2014 – The Embolden Years: Change agents lead the way for digital transformation

Brian Solis (author of 'WTF: What’s the Future of Business’) swaps predictions for what he sees as major trends and shares the top five areas that his Altimeter group will be focusing their research on in 2014. 

This is an excellent barometer of things to come, both this year and next, from one of the world’s foremost thought leaders in the subject of Digital Transformation and Social Business.

Companies that fail to keep up with the changing face of tech and customer experiences and expectations will be killed off by what he describes as ‘Digital Darwinism. I tend to agree with that philosophy.

A couple of quotes that really stand out for me in his piece:
"Everything begins not with replacing legacy systems in favor of shiny new objects, but instead with the recognition of how customer and employee expectations and values have changed.”
Also: 
"This work will create new roles starting at the top with someone owning the customer experience.... While seemingly trendy, this function will unite marketing, sales, service and also IT. New areas of expertise will also be necessary to support these new efforts ranging from experience architects to digital anthropologists to data scientists to cross media strategists."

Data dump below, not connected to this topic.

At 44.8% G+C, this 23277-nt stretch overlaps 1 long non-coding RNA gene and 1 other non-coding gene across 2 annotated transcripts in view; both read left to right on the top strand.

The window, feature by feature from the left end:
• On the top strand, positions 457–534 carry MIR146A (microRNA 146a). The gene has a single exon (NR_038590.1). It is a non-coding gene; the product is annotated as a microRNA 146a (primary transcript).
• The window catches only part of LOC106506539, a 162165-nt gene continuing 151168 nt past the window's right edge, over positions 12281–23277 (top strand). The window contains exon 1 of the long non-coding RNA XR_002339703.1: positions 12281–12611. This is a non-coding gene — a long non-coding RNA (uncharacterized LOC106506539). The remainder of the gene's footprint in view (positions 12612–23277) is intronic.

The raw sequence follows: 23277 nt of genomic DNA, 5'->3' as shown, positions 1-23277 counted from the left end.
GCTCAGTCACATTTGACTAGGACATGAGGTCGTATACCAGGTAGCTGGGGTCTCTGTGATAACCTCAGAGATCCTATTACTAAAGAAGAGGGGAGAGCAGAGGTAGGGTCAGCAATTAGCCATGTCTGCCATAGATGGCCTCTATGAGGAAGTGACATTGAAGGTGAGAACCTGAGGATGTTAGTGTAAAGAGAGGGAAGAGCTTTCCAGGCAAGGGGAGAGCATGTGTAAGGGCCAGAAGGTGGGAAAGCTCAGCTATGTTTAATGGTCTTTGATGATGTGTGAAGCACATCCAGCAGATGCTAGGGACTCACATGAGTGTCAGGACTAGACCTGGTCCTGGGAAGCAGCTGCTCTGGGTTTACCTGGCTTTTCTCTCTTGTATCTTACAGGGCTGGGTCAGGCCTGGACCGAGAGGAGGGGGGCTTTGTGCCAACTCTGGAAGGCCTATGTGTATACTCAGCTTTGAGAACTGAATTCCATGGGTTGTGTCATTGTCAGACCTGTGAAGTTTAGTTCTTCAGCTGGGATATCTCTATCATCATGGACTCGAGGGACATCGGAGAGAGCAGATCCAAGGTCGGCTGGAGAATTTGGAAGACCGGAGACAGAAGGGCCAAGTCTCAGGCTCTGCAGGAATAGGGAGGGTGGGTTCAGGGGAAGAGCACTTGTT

Bringing the IT team into the wider Social Business, Internal Comms, Sales and Marketing conversation (I SOO can’t wait for these to finally converge!) is absolutely key to promoting transformation and innovation from within. 

Oh, and if all this sounds very technical to you, think about it this way: if a menu was updated in line with a restaurant’s IT policy, how often would you go back hoping to be delighted by something new?

Yeah, that.

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Video: Foursquare check-ins show the pulse of cities including London

From Foursquare Analytics:
Every day, millions of people check in on Foursquare. We took a year's worth of check‑ins in Istanbul, London, Chicago, Tokyo and San Francisco and plotted them on a map. Each dot represents a single check‑in, while the straight lines link sequential check‑ins.
What you can see here represents the power of check‑in data — on Foursquare, every city around the world pulses with activity every hour of every day.


Foursquare check-ins show the pulse of London from Foursquare on Vimeo
.
(Hat tip to @DannyWhatmough of KetchumUK for sharing this on Twitter)

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